Bars of gold are seen at the Krastsvetmet company, one of the world's largest producers of precious metals in Moscow, Russia on January 31, 2023.
Gold prices were poised for a second monthly gain on Friday as lingering economic concerns drove investors to the safe-haven asset, while markets turned their focus to the Federal Reserve's meeting due next month.
Spot gold edged 0.2% lower to $1,983.89 per ounce by 0702 GMT, but was up about 1% for the month. U.S. gold futures eased 0.2% to $1,995.30.
Taking some shine off gold on the day, rival dollar , edged up, but was set for a monthly decline. A softer dollar makes gold more attractive for other currency holders.
Clifford Bennett, chief economist at ACY Securities said there was likely to be some continued caution among gold buyers as the battle to stay above $2,000 and break into a new era continued to rage, going into the Fed meeting.
"(But) from a safe-haven perspective, gold has been on the rise in recent times," Bennett said, adding U.S. GDP slowed sharply and challenges persist for global economies.
Bullion scaled more than a year's peak at $2,048.71 in mid-April as the banking crisis unfolded.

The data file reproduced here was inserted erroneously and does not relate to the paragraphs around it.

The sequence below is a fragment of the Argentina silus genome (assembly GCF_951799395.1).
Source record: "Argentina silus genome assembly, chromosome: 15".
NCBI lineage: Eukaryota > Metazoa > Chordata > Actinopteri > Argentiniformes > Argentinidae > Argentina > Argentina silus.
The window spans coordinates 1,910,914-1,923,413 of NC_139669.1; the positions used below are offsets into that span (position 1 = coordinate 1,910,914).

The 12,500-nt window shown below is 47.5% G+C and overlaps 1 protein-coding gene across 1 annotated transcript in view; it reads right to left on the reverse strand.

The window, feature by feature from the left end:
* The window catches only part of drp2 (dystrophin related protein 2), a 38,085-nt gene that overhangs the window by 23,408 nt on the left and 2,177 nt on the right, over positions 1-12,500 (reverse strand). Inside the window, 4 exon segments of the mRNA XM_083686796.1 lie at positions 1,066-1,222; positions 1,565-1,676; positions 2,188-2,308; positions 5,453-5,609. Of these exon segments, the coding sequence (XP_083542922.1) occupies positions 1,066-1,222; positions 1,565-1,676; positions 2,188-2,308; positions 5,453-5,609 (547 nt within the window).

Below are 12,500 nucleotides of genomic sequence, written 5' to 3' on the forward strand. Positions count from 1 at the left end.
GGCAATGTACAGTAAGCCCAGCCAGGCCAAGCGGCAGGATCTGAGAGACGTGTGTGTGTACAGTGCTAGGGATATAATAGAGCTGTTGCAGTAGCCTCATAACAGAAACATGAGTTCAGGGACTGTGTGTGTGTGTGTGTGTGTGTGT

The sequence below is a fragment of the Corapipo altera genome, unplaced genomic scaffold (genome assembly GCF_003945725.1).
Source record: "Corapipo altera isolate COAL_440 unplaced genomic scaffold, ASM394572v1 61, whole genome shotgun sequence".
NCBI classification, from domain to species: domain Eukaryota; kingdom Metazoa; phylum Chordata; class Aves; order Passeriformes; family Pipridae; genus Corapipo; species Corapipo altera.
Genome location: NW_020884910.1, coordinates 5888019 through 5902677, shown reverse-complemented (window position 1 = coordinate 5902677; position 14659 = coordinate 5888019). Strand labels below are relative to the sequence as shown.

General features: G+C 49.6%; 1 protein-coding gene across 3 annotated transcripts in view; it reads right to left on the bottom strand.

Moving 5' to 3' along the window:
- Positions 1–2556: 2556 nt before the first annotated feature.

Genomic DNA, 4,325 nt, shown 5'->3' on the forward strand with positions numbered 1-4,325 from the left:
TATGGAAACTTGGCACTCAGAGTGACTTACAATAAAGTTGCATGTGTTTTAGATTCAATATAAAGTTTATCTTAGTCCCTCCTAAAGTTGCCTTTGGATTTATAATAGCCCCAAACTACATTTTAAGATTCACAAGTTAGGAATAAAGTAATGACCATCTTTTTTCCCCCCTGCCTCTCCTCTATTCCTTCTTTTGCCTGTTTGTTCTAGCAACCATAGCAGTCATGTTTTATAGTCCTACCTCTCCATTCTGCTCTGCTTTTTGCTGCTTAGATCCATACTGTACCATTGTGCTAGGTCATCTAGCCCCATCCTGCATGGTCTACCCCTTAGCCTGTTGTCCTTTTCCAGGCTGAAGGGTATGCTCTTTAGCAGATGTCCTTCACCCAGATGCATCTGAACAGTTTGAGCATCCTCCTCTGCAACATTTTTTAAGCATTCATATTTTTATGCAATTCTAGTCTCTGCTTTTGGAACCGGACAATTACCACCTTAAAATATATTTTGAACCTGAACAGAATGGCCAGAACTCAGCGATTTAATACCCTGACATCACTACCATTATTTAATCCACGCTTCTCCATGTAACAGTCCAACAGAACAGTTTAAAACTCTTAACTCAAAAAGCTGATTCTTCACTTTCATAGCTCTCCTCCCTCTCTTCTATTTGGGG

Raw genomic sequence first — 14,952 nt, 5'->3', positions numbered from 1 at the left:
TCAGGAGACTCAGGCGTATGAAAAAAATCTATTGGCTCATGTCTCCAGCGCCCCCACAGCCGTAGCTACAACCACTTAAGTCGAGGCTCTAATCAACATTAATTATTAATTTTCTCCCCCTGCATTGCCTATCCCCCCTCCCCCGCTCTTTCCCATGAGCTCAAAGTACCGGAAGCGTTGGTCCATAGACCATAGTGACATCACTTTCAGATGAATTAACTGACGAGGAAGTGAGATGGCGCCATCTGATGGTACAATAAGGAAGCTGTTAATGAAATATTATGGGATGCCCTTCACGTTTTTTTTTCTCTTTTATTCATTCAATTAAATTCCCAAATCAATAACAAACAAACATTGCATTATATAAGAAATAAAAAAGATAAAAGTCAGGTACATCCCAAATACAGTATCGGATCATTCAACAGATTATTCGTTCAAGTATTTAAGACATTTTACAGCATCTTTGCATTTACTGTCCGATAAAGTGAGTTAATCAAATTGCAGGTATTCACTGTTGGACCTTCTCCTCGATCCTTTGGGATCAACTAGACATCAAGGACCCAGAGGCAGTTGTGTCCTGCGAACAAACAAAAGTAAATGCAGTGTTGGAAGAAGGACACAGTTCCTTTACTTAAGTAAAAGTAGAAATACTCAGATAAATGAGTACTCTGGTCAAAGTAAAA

However, immediate support for gold seems to come in at $1,980, Ilya Spivak, head of global macro at Tastylive, said.
Recent softer data outcomes have not altered the baseline outlook for Fed policy being priced into financial markets, she added.
The central bank is expected to raise the interest rate by 25 basis points (bps); higher rates tend to dull the zero-yielding bullion's appeal.
Meanwhile U.S. economic growth slowed more than expected in the first quarter, and the Fed's emergency lending to banks rose modestly in the latest week, even as many central bankers argue the worst of the banking sector's latest stresses are waning.
Investors now await the core Personal Consumption Expenditures index data for March due at 1230 GMT.
Elsewhere, spot silver fell 0.2% to $24.92, platinum shed 0.5% to $1,071.71, while palladium added 0.3% to $1,499.35 -- all headed for monthly gain.
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